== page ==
mothers, left her to go through labor alone and then never spoke of the event again. “I may want to see my son someday, but I can’t face it yet,” says the woman, who has two young daughters. “And I think it does the child a great disservice if the parent does not want to meet. It’s too painful a rejection.”
The ultimate protection from such upheaval, others say, is simply not to search. Robert Macdonald, 37, says that he is perfectly content not to know anything about his birth parents. A salesman for a promotion company in Dartmouth, N.S., Macdonald says the absence of birth parents has not created any gaps in his sense of personal identity. “I consider my parents to be my parents, and I’m content with that,” he says. “I don’t know why I was adopted, but I’m sure there was a good reason for it.”
Many adoptive parents feel even more strongly. One southwestern Ontario woman, who asked not to be named, believes that her adult adopted daughter might be profoundly disturbed if her birth parents appeared in her life. “My daughter does not think of herself as adopted, and I choose not to think of her as adopted,” she says. “I’m her mother, damn it. If a woman decides not to keep her child, that is the severance of it.”
But according to Sobol, adoptees who genuinely have no interest in looking for their birth parents are in the minority. “Most have an intense desire to know about their roots,” he says, “although many of them never actually initiate a search.” Many of those who do—and whose stories have happy endings—have become committed to the cause. “There’s a lack of continuity in our world,” says Michael Slayter, 40, a member of Parent Finders in Halifax, who in the past two years has found his own birth parents. “We’re not out to look for new parents—our adoptive moms and dads are our parents. But not knowing who your birth parents are is a missing link.”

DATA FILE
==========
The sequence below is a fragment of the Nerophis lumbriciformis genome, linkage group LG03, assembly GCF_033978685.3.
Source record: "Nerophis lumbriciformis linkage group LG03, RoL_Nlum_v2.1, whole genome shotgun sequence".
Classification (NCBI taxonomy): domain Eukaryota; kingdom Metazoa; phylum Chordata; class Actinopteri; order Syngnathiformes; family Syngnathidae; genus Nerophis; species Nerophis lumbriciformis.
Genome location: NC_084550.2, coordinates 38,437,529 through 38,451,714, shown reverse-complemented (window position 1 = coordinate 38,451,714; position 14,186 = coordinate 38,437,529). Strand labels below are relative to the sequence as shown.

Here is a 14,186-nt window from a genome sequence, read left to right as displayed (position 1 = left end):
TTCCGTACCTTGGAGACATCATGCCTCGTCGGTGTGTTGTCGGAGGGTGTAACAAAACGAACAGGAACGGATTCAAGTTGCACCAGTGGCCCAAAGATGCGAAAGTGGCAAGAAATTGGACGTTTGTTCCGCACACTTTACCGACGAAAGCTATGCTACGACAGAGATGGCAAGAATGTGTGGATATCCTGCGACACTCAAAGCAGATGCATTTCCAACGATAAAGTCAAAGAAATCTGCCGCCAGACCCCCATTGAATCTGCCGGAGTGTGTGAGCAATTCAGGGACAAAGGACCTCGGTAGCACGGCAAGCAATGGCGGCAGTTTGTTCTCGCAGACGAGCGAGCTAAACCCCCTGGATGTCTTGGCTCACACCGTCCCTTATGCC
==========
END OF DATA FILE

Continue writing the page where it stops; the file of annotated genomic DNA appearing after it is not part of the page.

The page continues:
The root of the problems experienced by some adoptees, Sobol says, is the painful secrecy that commonly surrounded adoptions in the postwar period. Adoption works best, Sobol says, when it is fully and easily talked about by adoptive parents and their children. For that reason, Sobol believes that all future adoptions should be conducted differently than in the past. Instead of assuring birth parents of lifelong privacy—an agreement that, once made, should be kept, he emphasizes—anyone placing a child for adoption should be aware that his or her name may be released when the child reaches the age of 19. “When you study adoption,” Sobol says, “you learn that the things that make an adoptive family work are the very same things that make any other family work: open communication, acknowledgment of differences and concern about personal identity.” In an age of increasing openness, access to a full family history may soon become a fundamental right.